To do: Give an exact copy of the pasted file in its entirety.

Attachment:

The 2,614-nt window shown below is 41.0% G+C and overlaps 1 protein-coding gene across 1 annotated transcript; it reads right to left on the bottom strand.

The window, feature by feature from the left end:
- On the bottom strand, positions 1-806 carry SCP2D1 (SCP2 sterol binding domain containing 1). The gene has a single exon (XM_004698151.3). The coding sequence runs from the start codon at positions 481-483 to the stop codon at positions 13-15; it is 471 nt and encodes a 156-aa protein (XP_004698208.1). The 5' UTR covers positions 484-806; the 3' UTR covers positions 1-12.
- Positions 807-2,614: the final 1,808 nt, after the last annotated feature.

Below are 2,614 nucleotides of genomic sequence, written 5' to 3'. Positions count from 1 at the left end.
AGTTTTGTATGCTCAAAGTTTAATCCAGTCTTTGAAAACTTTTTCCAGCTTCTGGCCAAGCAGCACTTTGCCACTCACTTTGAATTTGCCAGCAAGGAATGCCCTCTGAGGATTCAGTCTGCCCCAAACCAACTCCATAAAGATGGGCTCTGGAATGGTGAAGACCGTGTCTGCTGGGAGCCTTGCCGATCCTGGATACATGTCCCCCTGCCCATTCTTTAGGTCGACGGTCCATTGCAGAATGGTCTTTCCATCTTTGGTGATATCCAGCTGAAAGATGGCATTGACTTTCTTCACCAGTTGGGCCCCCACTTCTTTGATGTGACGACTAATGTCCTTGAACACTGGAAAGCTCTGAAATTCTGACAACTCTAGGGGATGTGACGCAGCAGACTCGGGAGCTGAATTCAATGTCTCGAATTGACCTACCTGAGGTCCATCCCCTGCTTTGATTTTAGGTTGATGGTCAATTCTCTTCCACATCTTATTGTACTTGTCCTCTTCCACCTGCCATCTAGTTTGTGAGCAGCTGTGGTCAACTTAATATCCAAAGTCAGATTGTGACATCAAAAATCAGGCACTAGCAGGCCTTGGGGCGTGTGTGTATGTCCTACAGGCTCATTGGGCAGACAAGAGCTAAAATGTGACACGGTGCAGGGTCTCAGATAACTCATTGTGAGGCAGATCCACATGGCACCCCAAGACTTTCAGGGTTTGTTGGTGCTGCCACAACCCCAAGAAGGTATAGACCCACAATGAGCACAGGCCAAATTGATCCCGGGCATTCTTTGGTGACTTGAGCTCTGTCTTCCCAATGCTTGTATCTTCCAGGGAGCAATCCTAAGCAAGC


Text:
The 2,614-nt window shown below is 41.0% G+C and overlaps 1 protein-coding gene across 1 annotated transcript; it reads right to left on the bottom strand.

The window, feature by feature from the left end:
- On the bottom strand, positions 1-806 carry SCP2D1 (SCP2 sterol binding domain containing 1). The gene has a single exon (XM_004698151.3). The coding sequence runs from the start codon at positions 481-483 to the stop codon at positions 13-15; it is 471 nt and encodes a 156-aa protein (XP_004698208.1). The 5' UTR covers positions 484-806; the 3' UTR covers positions 1-12.
- Positions 807-2,614: the final 1,808 nt, after the last annotated feature.

Below are 2,614 nucleotides of genomic sequence, written 5' to 3'. Positions count from 1 at the left end.
AGTTTTGTATGCTCAAAGTTTAATCCAGTCTTTGAAAACTTTTTCCAGCTTCTGGCCAAGCAGCACTTTGCCACTCACTTTGAATTTGCCAGCAAGGAATGCCCTCTGAGGATTCAGTCTGCCCCAAACCAACTCCATAAAGATGGGCTCTGGAATGGTGAAGACCGTGTCTGCTGGGAGCCTTGCCGATCCTGGATACATGTCCCCCTGCCCATTCTTTAGGTCGACGGTCCATTGCAGAATGGTCTTTCCATCTTTGGTGATATCCAGCTGAAAGATGGCATTGACTTTCTTCACCAGTTGGGCCCCCACTTCTTTGATGTGACGACTAATGTCCTTGAACACTGGAAAGCTCTGAAATTCTGACAACTCTAGGGGATGTGACGCAGCAGACTCGGGAGCTGAATTCAATGTCTCGAATTGACCTACCTGAGGTCCATCCCCTGCTTTGATTTTAGGTTGATGGTCAATTCTCTTCCACATCTTATTGTACTTGTCCTCTTCCACCTGCCATCTAGTTTGTGAGCAGCTGTGGTCAACTTAATATCCAAAGTCAGATTGTGACATCAAAAATCAGGCACTAGCAGGCCTTGGGGCGTGTGTGTATGTCCTACAGGCTCATTGGGCAGACAAGAGCTAAAATGTGACACGGTGCAGGGTCTCAGATAACTCATTGTGAGGCAGATCCACATGGCACCCCAAGACTTTCAGGGTTTGTTGGTGCTGCCACAACCCCAAGAAGGTATAGACCCACAATGAGCACAGGCCAAATTGATCCCGGGCATTCTTTGGTGACTTGAGCTCTGTCTTCCCAATGCTTGTATCTTCCAGGGAGCAATCCTAAGCAAGC